TRAINING DAY (Warner Bros.)
Denzel Washington cop drama; delayed two weeks
MEN IN BLACK 2 (Columbia Pictures)
Will Smith and Tommy Lee Jones sequel; new ending won't feature WTC
COLLATERAL DAMAGE (Warner Bros.)
Arnold Schwarzenegger plays a firefighter avenging the deaths of his wife and child in a bombing; delayed indefinitely
BIG TROUBLE (Touchstone)
Tim Allen comedy; delayed indefinitely due to scene involving a bomb on an airplane
THIRD WATCH (NBC)
Filming delays push back season premiere of show featuring NYC firefighters and police
THE AGENCY (CBS)
New show revised its pilot; old plot involved terrorism, mentioned Osama bin Laden
LAW AND ORDER (NBC)
Special miniseries, Terror, about bioterrorism against NYC was scrapped; posters changed
Show's premiere had featured an explosion on an airplane; scene cut
THE WEST WING (NBC)
Season premiere delayed and rewritten to reflect tragedy Part of the economic fallout from the terrorist attacks is that the nation's 9,000 daily and weekly newspapers are certain to see fewer ad dollars over the next year. Under a revised forecast, released on Sept. 19 by media newsletter The Meyers Report, ad spending in newspapers is expected to decline 5% in 2002, vs. a pre-attack estimate of a 2% drop.
For now, though, some of the dive in advertising has been buffered by slews of memorial and condolence ads taken out by everyone from Saudi Arabia to Tiffany. At a time when publications feared that advertising would halt after the attacks, condolence ads have poured unexpected revenue into advertising coffers. "I'm not sure the memorial ads have made up the difference, but they've certainly helped," says Steve Howe, vice-president for advertising at The Wall Street Journal, which has run more than 100 of the special ads since September 11. A full-pager costs $162,000, but regular advertisers get discounts. "This was necessary to do," says Massimo Ferragamo, president of the U.S. operation of fashion house Salvatore Ferragamo. Its 7-inch-high ad read simply: "We salute the United States of America" and ran in The New York Times, the Los Angeles Times, and the Chicago Sun-Times. "In our case, we felt less would say more," he says. Even small-town papers have been helped by ads from local businesses.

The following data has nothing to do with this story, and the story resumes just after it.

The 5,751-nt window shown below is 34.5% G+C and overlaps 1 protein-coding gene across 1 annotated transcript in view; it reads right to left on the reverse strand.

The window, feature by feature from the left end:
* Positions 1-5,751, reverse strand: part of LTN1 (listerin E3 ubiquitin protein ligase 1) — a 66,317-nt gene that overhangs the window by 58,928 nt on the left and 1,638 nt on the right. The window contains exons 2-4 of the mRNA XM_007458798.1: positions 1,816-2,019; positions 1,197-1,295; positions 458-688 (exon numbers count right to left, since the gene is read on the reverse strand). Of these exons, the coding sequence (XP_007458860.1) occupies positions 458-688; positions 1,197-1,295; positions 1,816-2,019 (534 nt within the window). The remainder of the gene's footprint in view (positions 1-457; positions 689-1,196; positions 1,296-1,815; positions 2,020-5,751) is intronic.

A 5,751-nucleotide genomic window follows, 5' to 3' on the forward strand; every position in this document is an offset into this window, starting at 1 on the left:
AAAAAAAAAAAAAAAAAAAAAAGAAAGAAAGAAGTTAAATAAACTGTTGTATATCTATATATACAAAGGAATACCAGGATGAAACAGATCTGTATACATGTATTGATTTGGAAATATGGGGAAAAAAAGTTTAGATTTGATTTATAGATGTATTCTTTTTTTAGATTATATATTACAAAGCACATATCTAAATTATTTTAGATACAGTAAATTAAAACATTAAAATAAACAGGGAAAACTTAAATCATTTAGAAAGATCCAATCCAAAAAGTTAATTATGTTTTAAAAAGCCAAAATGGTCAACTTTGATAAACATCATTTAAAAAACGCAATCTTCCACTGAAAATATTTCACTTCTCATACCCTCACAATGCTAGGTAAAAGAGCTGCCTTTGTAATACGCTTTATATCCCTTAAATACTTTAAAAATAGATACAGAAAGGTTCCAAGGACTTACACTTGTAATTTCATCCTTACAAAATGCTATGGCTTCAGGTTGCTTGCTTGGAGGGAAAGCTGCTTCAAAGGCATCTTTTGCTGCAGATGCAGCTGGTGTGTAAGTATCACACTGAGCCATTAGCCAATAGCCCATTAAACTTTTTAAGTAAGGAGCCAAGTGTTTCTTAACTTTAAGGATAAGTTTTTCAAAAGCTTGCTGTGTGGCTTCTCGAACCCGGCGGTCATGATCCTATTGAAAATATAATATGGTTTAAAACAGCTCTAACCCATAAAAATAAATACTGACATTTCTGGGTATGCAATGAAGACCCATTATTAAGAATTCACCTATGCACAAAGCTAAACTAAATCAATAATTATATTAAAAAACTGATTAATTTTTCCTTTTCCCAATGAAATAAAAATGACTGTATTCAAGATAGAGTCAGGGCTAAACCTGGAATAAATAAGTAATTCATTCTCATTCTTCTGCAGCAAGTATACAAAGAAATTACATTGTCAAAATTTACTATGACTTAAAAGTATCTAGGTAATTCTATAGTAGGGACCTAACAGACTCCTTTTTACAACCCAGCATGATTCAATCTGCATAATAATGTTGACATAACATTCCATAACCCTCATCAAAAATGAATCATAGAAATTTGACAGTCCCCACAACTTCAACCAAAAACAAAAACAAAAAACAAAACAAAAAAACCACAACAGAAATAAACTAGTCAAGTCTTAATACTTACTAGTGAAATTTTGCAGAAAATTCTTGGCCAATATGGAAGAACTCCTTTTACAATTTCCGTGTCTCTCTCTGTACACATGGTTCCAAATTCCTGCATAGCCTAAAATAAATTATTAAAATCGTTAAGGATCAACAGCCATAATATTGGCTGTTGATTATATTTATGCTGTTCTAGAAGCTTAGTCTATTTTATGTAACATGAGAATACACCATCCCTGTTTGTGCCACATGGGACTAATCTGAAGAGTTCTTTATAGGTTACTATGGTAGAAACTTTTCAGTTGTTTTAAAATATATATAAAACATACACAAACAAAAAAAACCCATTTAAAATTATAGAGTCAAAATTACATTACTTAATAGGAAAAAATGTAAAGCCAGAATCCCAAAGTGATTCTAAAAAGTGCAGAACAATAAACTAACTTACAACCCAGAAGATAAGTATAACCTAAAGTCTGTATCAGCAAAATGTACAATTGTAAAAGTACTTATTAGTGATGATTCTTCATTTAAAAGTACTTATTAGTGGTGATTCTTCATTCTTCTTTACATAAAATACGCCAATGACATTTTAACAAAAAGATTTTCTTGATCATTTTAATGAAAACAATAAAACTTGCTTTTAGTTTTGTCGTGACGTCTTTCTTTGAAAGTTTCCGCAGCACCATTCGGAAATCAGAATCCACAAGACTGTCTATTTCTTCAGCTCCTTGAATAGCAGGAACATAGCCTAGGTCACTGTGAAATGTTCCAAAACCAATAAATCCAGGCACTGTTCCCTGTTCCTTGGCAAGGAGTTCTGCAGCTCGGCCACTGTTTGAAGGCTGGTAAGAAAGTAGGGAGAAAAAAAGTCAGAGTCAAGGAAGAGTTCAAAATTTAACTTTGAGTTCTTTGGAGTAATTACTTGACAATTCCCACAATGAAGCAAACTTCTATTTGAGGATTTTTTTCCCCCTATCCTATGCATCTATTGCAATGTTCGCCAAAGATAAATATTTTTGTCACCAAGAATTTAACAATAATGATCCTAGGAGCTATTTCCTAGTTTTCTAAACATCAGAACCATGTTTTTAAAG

The memorials also have given advertisers time to figure out how to proceed with marketing. "There's almost an intangible fear on the part of anyone to appear as if they are profiteering," says John Kimball, marketing director for the Newspaper Association of America. In the meantime, member newspapers are grateful for the temporary boost. With uncertainty in the markets and interest rates falling, many investors are wondering if there's any refuge for their money. Some think they've found it in gold. The U.S. Mint sold well over 60,000 gold coins in the two weeks after the September 11 attacks--10 times the amount sold in September last year. Those numbers may even understate the demand for the coins, since gold that was hoarded in anticipation of a Y2K disaster has been coming out of desk drawers and mattresses and back into the market since Jan. 1, 2000.
The "survivalists" are certainly doing their share to buoy the gold market. A somewhat older crowd living mostly in Western states, they're intent on being self-sufficient if the U.S. government collapses, and they want to own gold in small-denomination coins in case the financial system fails. Their purchases are up at least fivefold since the attacks, says Leonard Kaplan of commodities broker and money manager Prospector Asset Management.
But most of the recent demand for gold comes from wealthy investors who are using the coins as a hedge. Sure, gold has been a lousy investment for the past 20 years, concedes Richard Smith, president of the Coin & Stamp Gallery in Phoenix. But with the stock market reeling, an investment that's merely "lousy" is starting to look pretty good. Charity Web sites usually record only modest amounts of traffic. But since September 11, those accepting online donations have been among the most viewed Web sites in the U.S.
Site and number of visitors:
* Sept. 10-23
Data: Nielsen/NetRatings, Jupiter Media Metrix